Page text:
Taking a multidimensional approach

Although many research projects have looked at ability, and others have investigated motivation, very few studies have examined both people's ability to engage in social perspective taking and their motivation or propensity to do so – what Gehlbach describes as a multidimensional approach. "Very few people are trying to look at both at the same time," says Gehlbach. "But that's what is needed in the real world."

In the real world, according to Gehlbach, social perspective taking depends on ability and motivation, but also on the context in which someone is trying to take another person's perspective. For example, a social studies student who is trying to understand Napoleon's actions will be influenced by a number of factors. Is the subject interesting to the student? Is the student pressured to prepare for a test? Is this student being distracted by friends? Each of these environmental factors will influence the student's motivation and ability.

Strategies in perspective taking

In his latest research, Gehlbach is taking a closer look at the strategies people use to interpret the behavior of others. Using interviews, surveys, and videotapes of interactions, he is examining the strategies used by novice perspective takers, as well as by expert perspective takers, such as detectives, actors, and trial lawyers.

According to Gehlbach, very little is known about how perspective taking happens and how effective different strategies are. "One strategy that people often use," he explains, "is to put themselves in someone else's shoes. But this could be a really bad strategy. If I'm very different from you and I project my background and my personal history into your situation, there's a pretty good chance I would think something different from you."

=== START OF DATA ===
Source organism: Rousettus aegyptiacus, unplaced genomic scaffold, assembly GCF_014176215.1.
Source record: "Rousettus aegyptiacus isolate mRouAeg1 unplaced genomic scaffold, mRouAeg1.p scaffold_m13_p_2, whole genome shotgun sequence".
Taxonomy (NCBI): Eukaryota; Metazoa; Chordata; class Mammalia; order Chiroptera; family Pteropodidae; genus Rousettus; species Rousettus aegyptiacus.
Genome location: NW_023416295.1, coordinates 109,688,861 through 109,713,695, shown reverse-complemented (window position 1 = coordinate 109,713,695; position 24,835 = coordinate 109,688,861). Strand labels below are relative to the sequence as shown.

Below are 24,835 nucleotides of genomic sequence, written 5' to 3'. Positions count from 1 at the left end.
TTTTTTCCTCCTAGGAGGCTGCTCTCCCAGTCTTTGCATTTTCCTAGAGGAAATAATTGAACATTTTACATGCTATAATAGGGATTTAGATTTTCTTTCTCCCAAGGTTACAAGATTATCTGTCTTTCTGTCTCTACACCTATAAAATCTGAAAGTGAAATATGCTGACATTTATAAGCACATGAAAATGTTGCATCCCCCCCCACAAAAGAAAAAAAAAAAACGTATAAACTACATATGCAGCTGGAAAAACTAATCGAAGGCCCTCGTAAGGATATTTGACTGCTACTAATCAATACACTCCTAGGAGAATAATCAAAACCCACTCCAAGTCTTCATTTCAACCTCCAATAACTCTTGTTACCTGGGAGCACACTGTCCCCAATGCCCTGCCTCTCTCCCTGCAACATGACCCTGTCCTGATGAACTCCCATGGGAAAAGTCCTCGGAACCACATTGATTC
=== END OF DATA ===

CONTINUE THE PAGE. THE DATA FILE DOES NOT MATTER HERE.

Try it yourself!

Gehlbach and HGSE doctoral students Maureen Brinkworth, Ming-Te Wang, and Christopher Wynne have developed a test to measure perspective taking ability – and they invite you to try it. Watch this video of a conversation between Gehlbach and Brinkworth, and then answer the short list of yes-or-no questions below. Then click the submit button, and find out how skillfully you can recognize the feelings that underlie other people's words, gestures, and expressions.

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Taking social perspectives into the classroom

How can teachers encourage students to develop effective social perspective taking skills? "I think that what we ought to be doing is asking lots more open-ended questions that get students to think through multiple points of view," says Gehlbach.

Most of all, Gehlbach recommends that students become more motivated to seek out multiple viewpoints. "Teachers could have students bring in newspaper articles that present two points of view or that ignore a big point of view. Ask students for multiple right answers. Help them to develop a disposition that says, 'Okay, I know what my point of view is, but is this how other people are thinking?' I don't think social perspective taking is something which is currently rewarded in schools," reflects Gehlbach. "It's not punished, but it is kind of ignored."

By Ruth E. C. Prince

Copyright © 2009 The President and Fellows of Harvard College